Next day back in the garage...Installed all 23 clips plus the two corner clips and ready for glass install. Friend couldn't make it today but hopefully tomorrow to help set glass in.

Prepping for install included attaching weather strip to glass which to get started would be easier if you have 3 hands but once started very easy, just make sure you have windshield channel groove toward the inside. Next place 3/16 nylon cord (~13 1/2 feet) in windshield channel to birdcage groove. Start at top center and work both directions ending up bottom center. Tape ends of cord on inside of glass to keep out of way for now. Lay down a bead of 3M Automotive Bedding & Glazing Sealant around window channel close to the edge of the pinch weld. A thin bead should be find I found out after applying way to much which makes for a messy clean up. Next some lubricant is need to assist in ease of pulling cord and rubber slipping over birdcage. I used GOOP, the hand cleaner, which worked great. Other have use various lubricants including dish soap and petroleum jelly. Apply in groove with the cord. Now with the help of a friend set windshield assembly in place insuring equal spacing top-bottom and side-to-side. While one presses on glass from outside the other can start pulling cord slowly. As cord is pulled the rubber will slip over the birdcage pinch weld J Work pulling both ends of the cord until glass is complete in. A cotter pin tool also helps in the corners. Double check that glass is still centered. I stopped at this point to clean up the BIG mess I caused by applying to much sealant. I remove all the blue tape and clean inside of windshield a couple of times. I then put the inside of car back together (molding, mirror, sun visors, etc).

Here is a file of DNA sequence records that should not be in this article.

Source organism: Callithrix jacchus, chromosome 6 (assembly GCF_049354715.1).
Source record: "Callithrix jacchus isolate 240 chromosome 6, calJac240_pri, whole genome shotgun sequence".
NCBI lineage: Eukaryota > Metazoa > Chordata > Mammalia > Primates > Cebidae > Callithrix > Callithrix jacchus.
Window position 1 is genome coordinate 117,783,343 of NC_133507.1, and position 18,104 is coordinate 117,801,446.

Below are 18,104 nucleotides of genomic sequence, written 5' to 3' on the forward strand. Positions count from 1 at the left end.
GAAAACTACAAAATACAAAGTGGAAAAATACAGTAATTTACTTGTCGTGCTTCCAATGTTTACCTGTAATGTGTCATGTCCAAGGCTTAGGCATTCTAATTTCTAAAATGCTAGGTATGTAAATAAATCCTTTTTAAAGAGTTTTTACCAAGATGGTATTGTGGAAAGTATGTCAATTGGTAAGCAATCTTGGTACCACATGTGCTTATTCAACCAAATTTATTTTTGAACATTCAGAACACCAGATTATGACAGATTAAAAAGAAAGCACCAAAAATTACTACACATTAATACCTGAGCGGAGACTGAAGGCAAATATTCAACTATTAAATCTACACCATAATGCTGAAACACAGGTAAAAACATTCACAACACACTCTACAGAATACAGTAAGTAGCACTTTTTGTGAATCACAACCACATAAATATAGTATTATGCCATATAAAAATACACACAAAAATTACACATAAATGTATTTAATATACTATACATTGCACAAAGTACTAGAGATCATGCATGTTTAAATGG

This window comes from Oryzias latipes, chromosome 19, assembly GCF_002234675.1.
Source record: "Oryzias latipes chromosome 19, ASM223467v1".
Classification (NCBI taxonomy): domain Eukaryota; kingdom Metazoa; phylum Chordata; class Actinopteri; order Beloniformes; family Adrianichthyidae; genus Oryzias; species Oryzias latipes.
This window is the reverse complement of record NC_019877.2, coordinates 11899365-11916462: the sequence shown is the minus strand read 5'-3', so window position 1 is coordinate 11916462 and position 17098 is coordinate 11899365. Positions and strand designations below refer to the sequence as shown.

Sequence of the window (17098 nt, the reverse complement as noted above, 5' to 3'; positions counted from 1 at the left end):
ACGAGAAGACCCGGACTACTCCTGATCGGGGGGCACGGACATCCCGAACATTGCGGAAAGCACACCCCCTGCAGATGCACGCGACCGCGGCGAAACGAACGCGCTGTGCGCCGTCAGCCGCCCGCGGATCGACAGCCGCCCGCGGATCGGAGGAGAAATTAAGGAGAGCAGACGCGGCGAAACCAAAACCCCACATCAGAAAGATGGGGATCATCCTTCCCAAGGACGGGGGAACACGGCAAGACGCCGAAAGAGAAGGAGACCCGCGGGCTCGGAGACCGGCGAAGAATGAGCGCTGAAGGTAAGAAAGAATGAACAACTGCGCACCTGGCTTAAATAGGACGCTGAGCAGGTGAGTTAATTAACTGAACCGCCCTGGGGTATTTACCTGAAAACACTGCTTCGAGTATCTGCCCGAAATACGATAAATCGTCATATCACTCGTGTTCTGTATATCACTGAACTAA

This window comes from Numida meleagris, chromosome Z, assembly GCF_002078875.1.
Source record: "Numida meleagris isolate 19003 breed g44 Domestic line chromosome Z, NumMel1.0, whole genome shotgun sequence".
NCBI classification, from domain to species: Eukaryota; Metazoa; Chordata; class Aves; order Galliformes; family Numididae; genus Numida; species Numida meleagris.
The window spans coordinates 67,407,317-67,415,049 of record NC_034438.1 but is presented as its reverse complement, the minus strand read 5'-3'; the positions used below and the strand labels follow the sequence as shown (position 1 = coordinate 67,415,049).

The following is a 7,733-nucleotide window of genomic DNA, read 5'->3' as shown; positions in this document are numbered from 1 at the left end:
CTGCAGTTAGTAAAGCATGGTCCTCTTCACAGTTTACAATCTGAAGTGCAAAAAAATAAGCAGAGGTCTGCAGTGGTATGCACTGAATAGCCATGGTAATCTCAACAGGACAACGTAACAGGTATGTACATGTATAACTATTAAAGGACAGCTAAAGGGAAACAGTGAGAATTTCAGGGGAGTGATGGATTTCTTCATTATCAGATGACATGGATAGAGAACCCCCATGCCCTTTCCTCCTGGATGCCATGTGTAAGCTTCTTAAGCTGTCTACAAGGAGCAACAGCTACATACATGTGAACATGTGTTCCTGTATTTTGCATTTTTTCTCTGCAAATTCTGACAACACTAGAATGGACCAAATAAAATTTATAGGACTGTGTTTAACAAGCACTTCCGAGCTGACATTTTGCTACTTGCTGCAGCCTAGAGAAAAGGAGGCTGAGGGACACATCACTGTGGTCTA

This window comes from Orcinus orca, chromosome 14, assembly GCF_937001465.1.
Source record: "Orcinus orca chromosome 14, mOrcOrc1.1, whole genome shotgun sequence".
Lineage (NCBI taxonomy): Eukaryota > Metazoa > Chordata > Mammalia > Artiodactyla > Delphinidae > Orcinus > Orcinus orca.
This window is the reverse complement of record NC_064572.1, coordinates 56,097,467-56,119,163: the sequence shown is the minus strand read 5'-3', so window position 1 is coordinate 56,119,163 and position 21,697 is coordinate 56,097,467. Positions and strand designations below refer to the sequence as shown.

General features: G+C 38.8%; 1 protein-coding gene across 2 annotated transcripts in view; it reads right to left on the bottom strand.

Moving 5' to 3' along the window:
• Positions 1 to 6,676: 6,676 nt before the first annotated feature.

I put new clean blue tape on and then used butyl rubber sealant between glass and rubber. ** NOTE ** very messy stuff. Finished up with the 3m 8509 Glazing filling the gap between the weather strip and the body. Here I forced LOTS of sealant into the gap to insure no air pockets then went around with a small wood stick and made sure that around all the clips were covered also. Here were things went downhill & messy L It appeared that the rubber was thicker the the original which plays heck with the trim. I literally put trim on/off 10 times, each time getting black glazing all over everything. Finally gave up and let trim fit best I could. Remember I had new clips and pre-fit the trim without the rubber seal and it fit OK. Next day I did leak test and it failed L I had messed with the trim/glazing so much it wasn't sealed correctly so off with the trim again. More glazing and reinstalled the trim and another leak test. Finally done but trim not flush in a few spots. That's a problem for another day.

Professional glass installers claim this job is about 1 hour 2 max BUT I'm retired and very careful and slow. Plus their not fixing problems, replacing clips and buffing trim.

** Click on images for larger view **

The Glass

Pilkington Glass Old vs: New Thickness Compare

The Tools

Trim Removal Tool Sealants Various Tools Used

The Install
 

Windshield Weather Strip

Reveal Molding Retainers

Reveal Molding Retainers

Clip on Molding
Tool Engaging Clip Example Tool Engaging Clip Example Tool Engaging Clip Example Tool Engaging Clip Example
 
Molding Released GLUED ON MESS Use Utility Knife to Cut Rubber Coupe Trim Removed
Before Cleaning Soak and Scrape After Cleaning After Polishing
Clips Installed Clips Installed Test fitting of Trim Test fitting of Trim
Weather Striping getting some Sun W/S attached to glass Cord on W/S and taped Ready to pull cords
Ready to pull cords Glass installed Glass Installed - cleaned up Glass Installed - cleaned up  
     
Done      

 

Click play button to view video ==>